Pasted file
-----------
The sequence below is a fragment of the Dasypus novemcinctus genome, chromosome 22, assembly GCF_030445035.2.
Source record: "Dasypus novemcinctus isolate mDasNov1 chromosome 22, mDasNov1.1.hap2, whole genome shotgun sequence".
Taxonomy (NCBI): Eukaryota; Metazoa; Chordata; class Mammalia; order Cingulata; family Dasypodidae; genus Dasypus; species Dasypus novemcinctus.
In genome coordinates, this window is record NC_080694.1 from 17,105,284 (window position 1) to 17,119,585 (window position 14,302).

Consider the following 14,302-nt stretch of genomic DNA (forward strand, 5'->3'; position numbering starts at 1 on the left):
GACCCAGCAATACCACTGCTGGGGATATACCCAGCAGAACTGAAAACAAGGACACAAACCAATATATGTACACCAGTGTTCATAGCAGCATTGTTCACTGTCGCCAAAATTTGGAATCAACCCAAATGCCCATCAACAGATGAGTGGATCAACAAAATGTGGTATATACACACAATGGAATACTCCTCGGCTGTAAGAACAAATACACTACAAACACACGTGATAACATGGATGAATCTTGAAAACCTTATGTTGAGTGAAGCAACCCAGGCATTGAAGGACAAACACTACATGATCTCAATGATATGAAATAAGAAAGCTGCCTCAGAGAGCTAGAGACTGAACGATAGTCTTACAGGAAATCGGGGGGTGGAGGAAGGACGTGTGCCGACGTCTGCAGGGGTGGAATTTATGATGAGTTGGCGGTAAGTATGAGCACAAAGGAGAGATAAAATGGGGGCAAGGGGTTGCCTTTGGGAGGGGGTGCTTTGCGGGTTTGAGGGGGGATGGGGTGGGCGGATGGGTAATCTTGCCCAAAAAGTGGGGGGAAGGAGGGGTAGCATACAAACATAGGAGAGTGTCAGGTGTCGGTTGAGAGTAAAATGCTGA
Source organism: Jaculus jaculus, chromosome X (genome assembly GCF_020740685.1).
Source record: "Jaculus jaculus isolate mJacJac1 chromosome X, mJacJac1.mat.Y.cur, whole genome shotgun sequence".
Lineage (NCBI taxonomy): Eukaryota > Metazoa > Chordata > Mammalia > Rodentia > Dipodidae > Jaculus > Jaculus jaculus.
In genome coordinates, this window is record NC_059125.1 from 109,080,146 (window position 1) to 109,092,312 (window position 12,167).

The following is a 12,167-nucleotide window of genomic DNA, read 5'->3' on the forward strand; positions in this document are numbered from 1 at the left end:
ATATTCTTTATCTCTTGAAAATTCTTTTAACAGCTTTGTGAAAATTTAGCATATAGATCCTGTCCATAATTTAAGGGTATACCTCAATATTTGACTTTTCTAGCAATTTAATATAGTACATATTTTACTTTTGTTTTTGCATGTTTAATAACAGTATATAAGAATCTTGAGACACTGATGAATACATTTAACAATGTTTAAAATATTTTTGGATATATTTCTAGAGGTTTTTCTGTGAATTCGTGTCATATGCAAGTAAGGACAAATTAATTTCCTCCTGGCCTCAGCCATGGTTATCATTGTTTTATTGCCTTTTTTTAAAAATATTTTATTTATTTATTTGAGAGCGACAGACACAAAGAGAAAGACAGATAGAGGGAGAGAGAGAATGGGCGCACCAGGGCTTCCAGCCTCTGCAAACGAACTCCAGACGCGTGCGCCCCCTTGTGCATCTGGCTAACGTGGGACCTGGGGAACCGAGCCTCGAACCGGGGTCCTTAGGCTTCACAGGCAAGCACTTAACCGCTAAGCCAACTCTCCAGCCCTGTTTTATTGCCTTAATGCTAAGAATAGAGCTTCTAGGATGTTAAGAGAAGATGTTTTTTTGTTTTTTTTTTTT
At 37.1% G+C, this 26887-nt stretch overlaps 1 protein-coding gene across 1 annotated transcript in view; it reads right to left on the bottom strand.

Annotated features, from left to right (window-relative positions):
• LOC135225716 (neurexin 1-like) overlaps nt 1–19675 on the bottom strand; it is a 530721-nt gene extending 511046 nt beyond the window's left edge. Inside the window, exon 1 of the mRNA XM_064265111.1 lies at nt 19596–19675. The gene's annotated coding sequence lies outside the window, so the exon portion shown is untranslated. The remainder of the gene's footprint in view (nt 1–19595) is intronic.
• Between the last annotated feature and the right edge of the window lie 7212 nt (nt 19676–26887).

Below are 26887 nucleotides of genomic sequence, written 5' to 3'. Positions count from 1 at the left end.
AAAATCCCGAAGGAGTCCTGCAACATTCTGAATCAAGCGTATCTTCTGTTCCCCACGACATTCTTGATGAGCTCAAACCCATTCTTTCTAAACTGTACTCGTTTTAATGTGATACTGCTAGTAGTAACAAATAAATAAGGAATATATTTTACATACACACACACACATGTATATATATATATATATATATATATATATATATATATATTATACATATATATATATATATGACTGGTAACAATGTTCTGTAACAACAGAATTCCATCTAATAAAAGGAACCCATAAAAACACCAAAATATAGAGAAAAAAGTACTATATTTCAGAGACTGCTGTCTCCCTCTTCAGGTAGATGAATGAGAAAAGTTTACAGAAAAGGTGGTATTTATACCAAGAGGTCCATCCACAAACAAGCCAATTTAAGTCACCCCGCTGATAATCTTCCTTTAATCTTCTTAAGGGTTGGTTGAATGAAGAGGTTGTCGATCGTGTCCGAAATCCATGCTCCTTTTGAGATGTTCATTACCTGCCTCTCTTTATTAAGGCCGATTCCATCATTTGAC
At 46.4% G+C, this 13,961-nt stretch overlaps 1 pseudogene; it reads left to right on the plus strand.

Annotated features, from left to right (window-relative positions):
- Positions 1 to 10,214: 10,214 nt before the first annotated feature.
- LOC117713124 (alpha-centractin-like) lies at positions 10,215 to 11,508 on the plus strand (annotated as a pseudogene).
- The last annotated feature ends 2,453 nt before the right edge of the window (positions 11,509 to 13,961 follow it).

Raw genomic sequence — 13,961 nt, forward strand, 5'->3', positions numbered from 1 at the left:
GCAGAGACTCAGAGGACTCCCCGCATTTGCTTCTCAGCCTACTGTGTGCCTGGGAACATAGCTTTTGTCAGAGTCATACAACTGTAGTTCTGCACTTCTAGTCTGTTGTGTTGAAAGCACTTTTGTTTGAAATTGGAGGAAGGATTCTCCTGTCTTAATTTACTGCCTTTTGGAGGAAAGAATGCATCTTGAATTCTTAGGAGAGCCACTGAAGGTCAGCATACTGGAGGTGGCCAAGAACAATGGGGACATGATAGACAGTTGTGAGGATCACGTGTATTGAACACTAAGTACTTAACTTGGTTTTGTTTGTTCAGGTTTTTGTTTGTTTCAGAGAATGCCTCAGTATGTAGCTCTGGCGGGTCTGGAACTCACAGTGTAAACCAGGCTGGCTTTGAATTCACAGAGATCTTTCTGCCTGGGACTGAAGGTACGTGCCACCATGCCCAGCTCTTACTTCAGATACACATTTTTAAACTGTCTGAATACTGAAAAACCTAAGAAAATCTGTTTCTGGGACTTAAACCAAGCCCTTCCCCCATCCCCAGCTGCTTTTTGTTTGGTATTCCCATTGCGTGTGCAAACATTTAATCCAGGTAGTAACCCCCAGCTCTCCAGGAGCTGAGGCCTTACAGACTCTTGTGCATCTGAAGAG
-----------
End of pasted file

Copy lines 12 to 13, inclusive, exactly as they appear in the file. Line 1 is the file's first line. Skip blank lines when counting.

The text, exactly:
ATATTCTTTATCTCTTGAAAATTCTTTTAACAGCTTTGTGAAAATTTAGCATATAGATCCTGTCCATAATTTAAGGGTATACCTCAATATTTGACTTTTCTAGCAATTTAATATAGTACATATTTTACTTTTGTTTTTGCATGTTTAATAACAGTATATAAGAATCTTGAGACACTGATGAATACATTTAACAATGTTTAAAATATTTTTGGATATATTTCTAGAGGTTTTTCTGTGAATTCGTGTCATATGCAAGTAAGGACAAATTAATTTCCTCCTGGCCTCAGCCATGGTTATCATTGTTTTATTGCCTTTTTTTAAAAATATTTTATTTATTTATTTGAGAGCGACAGACACAAAGAGAAAGACAGATAGAGGGAGAGAGAGAATGGGCGCACCAGGGCTTCCAGCCTCTGCAAACGAACTCCAGACGCGTGCGCCCCCTTGTGCATCTGGCTAACGTGGGACCTGGGGAACCGAGCCTCGAACCGGGGTCCTTAGGCTTCACAGGCAAGCACTTAACCGCTAAGCCAACTCTCCAGCCCTGTTTTATTGCCTTAATGCTAAGAATAGAGCTTCTAGGATGTTAAGAGAAGATGTTTTTTTGTTTTTTTTTTTT
At 37.1% G+C, this 26887-nt stretch overlaps 1 protein-coding gene across 1 annotated transcript in view; it reads right to left on the bottom strand.